abstract = "Males usually compete for mates but, by choosing a favourable social environment (e.g. avoiding stronger competitors), males might increase their reproductive success. We first tested whether the mate choice of male eastern mosquitofish depended on the size of potential competitors. In two-choice trials, focal males preferred to associate with a group of large males over a group of small males. However, when both stimulus groups also contained females, focal males associated equally often with the group with large males and the group with small males. We then quantified the effect of competitor size on the relative mating success (proportion of all mating attempts) of males competing for access to a female. In mating trials, the relative mating success of focal males increased with focal male size. In addition, focal males had higher mating success when competing in a group of small males than a group of large males. We suggest that the benefits of associating with small male competitors in a mating context (greater mating success) are balanced by other benefits that have led to a general preference for associating with larger males.",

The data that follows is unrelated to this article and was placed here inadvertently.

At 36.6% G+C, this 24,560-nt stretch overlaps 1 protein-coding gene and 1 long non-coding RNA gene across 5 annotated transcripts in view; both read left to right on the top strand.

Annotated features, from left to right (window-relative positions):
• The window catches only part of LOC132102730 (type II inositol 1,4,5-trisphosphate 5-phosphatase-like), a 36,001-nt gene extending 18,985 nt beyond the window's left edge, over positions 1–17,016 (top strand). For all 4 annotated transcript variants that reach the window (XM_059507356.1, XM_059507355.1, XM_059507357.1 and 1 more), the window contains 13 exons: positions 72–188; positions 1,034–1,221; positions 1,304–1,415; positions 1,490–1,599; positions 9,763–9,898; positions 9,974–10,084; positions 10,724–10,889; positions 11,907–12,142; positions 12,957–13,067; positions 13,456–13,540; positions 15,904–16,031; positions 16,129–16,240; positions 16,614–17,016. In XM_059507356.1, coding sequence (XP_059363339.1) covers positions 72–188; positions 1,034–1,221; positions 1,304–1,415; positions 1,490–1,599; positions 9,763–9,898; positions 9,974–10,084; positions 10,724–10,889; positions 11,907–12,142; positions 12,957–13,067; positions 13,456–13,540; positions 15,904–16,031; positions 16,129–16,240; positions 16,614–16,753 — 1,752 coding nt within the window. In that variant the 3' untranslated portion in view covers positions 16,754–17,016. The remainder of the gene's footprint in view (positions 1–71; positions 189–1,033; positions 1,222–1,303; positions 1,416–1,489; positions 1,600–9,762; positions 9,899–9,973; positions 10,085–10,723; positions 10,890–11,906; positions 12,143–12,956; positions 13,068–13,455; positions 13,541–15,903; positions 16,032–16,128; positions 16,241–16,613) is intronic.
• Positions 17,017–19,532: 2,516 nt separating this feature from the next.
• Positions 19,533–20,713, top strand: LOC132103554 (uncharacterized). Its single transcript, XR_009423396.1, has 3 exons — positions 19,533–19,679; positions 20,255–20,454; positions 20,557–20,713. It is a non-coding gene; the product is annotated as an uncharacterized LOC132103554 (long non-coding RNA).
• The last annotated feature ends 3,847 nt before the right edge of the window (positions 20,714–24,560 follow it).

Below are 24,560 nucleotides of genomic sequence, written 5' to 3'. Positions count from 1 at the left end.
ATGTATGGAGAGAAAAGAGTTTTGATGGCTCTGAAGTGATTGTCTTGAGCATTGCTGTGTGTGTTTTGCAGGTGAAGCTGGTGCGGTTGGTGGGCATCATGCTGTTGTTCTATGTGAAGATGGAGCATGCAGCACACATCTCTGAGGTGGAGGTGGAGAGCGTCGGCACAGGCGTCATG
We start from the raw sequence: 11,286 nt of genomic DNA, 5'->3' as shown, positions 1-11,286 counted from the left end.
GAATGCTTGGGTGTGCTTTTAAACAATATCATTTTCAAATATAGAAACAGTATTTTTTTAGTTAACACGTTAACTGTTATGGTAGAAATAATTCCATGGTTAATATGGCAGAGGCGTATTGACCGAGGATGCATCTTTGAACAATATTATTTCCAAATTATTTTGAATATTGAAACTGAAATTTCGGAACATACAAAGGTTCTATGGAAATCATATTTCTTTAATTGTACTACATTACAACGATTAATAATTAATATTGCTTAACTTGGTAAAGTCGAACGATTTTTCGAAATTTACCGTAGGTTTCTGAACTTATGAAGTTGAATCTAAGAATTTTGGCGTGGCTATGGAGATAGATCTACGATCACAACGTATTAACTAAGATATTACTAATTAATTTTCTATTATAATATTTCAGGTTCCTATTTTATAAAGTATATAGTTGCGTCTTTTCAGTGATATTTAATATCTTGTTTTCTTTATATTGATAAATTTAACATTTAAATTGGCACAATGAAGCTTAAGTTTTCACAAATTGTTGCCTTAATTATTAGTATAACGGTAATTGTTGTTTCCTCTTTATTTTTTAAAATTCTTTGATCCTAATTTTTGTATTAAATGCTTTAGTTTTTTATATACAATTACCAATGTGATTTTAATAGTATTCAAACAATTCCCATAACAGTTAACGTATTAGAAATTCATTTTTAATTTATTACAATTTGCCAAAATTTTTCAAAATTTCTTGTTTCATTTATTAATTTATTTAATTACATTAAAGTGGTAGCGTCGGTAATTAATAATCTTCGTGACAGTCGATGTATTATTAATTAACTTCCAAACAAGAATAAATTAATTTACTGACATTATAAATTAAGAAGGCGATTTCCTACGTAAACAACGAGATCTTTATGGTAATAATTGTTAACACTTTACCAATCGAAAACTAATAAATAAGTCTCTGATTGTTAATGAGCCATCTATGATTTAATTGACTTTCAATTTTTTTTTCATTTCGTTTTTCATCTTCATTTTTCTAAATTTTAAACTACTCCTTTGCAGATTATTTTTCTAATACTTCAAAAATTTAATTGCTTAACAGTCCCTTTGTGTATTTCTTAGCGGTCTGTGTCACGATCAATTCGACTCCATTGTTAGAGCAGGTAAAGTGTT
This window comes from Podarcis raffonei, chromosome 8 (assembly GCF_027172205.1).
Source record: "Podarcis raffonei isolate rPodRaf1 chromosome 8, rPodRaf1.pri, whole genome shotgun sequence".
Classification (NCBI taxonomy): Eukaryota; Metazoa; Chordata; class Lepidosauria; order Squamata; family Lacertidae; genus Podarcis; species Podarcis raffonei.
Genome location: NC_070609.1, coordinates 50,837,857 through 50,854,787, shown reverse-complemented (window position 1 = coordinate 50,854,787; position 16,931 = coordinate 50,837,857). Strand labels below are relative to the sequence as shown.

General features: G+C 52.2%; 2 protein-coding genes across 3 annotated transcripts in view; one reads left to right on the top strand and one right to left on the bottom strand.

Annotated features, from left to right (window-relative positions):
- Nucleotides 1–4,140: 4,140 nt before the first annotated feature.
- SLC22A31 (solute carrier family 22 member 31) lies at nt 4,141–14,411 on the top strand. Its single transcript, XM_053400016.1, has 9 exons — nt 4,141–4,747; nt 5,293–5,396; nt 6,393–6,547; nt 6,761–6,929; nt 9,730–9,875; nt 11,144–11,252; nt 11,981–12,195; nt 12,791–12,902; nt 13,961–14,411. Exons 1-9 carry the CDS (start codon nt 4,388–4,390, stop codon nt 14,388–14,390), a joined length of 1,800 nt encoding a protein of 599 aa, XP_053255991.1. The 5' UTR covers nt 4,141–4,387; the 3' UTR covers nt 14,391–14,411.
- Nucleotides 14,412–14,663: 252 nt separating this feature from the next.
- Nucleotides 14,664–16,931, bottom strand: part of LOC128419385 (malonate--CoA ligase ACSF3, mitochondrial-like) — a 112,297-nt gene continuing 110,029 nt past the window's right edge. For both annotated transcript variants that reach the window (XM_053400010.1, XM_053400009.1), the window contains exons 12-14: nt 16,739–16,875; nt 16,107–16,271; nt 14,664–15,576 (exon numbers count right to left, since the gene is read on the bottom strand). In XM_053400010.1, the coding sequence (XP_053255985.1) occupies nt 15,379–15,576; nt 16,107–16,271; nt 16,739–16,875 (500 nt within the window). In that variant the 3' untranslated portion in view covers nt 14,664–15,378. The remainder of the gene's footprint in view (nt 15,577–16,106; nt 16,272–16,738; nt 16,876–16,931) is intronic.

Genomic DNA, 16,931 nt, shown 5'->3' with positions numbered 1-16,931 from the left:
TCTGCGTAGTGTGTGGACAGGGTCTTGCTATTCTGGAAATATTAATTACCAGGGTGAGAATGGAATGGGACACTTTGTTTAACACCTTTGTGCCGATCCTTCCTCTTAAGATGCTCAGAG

keywords = "Eastern mosquitofish, Gambusia holbrooki, Mate choice, Mate competition, Social context",
author = "Isobel Booksmythe and Backwell, {Patricia R.Y.} and Jennions, {Michael D.}",
year = "2013",
month = "2",
day = "1",
doi = "10.1016/j.anbehav.2012.11.009",
language = "English",
volume = "85",
pages = "371--375",
journal = "Animal Behaviour",
issn = "0003-3472",
publisher = "Elsevier",
number = "2",

}

Competitor size, male mating success and mate choice in eastern mosquitofish, Gambusia holbrooki. / Booksmythe, Isobel; Backwell, Patricia R.Y.; Jennions, Michael D.

In: Animal Behaviour, Vol. 85, No. 2, 01.02.2013, p. 371-375.

Research output: Contribution to journalArticleResearchpeer-review

TY - JOUR

T1 - Competitor size, male mating success and mate choice in eastern mosquitofish, Gambusia holbrooki

AU - Booksmythe, Isobel

AU - Backwell, Patricia R.Y.

AU - Jennions, Michael D.

PY - 2013/2/1

Y1 - 2013/2/1